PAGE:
With record turnout for the 2018 midterm election in Wisconsin, voting across the state went smoothly, according to a report released Thursday. But some issues were reported, including issues in Racine County. The report, compiled by the League of Women Voters of Wisconsin and the Wisconsin Election Protection group, found problems in voting to be site-specific and limited, while issues around accessible voting equipment, staffing levels and questions about separate addresses for IDs and voter registration were observed at similar levels to the 2016 presidential election. The League of Women Voters had 217 volunteer observers submit observations from 388 polling sites across the state, consisting of 331 urban polling locations, 57 rural locations, 31 locations with a student population and eight locations that served tribal communities.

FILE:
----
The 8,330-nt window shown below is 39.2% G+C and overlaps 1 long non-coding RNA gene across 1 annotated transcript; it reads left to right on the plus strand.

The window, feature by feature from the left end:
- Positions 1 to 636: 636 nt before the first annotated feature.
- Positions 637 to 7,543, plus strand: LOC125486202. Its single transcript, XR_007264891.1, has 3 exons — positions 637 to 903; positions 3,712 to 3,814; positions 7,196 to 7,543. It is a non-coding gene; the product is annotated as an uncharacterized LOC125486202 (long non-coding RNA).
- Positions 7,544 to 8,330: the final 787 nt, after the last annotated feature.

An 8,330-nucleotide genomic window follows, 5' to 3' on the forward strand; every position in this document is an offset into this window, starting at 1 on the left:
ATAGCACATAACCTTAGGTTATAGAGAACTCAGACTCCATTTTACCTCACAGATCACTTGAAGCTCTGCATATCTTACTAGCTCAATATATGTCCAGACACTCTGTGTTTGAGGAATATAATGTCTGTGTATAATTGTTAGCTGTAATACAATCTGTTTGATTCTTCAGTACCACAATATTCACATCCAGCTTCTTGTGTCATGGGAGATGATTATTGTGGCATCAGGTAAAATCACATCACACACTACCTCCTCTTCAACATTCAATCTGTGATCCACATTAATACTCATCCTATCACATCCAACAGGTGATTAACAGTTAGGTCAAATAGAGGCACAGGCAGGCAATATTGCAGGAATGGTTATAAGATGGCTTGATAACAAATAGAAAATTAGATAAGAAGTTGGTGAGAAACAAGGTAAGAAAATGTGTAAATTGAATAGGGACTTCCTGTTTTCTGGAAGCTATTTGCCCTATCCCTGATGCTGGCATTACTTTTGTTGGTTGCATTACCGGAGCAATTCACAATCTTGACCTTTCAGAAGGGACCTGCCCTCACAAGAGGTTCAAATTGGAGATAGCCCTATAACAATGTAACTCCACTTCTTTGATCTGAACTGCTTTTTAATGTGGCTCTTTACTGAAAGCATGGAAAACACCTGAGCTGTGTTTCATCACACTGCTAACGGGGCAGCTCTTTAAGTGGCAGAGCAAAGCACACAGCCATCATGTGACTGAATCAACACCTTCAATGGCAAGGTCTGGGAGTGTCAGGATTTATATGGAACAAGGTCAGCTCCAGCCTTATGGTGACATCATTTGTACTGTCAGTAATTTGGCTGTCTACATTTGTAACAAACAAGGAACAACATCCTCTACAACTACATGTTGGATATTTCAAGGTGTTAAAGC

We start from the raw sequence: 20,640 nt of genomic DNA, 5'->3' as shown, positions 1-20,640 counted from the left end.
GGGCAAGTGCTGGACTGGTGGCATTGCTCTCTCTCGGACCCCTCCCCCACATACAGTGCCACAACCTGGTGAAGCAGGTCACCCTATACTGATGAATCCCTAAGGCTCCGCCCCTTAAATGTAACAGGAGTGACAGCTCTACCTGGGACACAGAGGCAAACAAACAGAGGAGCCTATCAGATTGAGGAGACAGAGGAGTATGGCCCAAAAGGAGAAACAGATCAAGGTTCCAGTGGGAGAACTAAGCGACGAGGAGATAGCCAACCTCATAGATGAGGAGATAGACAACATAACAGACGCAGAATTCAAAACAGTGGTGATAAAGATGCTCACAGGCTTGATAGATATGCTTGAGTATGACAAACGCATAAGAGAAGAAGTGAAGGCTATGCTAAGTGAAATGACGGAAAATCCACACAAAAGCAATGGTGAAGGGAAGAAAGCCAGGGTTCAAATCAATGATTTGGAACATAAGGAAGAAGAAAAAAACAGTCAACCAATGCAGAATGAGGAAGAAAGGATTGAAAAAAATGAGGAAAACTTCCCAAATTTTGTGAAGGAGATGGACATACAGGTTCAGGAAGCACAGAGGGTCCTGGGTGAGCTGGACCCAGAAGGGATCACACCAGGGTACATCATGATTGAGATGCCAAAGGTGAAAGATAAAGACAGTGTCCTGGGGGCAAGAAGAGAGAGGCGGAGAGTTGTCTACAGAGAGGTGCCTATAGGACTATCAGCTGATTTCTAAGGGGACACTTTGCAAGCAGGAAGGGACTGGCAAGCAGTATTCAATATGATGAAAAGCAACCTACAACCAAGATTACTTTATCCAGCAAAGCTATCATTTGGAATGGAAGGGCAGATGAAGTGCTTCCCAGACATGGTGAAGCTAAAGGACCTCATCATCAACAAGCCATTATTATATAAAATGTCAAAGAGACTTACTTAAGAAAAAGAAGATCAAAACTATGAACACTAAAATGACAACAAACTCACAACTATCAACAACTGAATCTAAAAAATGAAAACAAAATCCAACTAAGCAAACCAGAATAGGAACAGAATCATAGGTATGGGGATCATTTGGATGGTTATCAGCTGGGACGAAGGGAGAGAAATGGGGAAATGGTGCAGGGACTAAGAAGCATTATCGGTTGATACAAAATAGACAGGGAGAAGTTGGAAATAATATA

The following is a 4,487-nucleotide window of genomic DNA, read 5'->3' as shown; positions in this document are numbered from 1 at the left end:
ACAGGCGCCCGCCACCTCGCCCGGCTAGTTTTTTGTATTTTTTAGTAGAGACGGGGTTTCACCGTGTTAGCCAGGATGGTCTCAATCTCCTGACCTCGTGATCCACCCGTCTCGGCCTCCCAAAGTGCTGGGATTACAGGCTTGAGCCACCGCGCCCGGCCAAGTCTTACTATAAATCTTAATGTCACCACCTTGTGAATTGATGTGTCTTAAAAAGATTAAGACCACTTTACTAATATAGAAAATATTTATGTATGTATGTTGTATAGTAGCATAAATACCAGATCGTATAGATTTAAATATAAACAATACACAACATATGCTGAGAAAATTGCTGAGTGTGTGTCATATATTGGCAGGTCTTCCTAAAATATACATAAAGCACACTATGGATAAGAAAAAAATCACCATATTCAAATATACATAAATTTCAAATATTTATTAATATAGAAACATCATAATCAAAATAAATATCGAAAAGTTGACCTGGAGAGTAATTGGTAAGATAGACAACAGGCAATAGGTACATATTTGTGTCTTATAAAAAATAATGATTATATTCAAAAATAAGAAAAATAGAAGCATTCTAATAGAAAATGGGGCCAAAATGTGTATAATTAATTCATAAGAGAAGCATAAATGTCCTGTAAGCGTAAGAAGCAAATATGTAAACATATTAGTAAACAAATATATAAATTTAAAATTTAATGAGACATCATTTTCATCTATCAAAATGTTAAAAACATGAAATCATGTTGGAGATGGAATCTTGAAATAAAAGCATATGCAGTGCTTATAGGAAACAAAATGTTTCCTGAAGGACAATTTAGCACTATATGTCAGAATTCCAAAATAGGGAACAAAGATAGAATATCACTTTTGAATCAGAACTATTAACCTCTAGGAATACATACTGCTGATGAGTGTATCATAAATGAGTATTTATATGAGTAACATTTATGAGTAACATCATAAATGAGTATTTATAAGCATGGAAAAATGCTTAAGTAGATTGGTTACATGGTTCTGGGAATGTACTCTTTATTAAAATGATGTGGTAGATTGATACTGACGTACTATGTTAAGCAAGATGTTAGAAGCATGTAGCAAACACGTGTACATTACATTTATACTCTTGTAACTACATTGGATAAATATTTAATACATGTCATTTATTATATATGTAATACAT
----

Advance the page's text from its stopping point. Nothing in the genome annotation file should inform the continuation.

Several recommendations are included in the report, such as having the state require all municipalities to train new poll workers before their first election and improve the location and queuing of polling sites to prevent voters from having to wait outside.
The report said the sponsoring organizations believe the photo ID law “is an unnecessary and burdensome requirement that discourages and deters eligible voters from voting.”
… The report argues the provision would benefit people who often lack such documents, including young people who live with their parents, spouses who have no bills under their names and people who get mail delivered to a post office box.The Nov. 6 midterm election saw a 59.4 percent turnout among the state’s voting-age population, which was a record for midterm elections.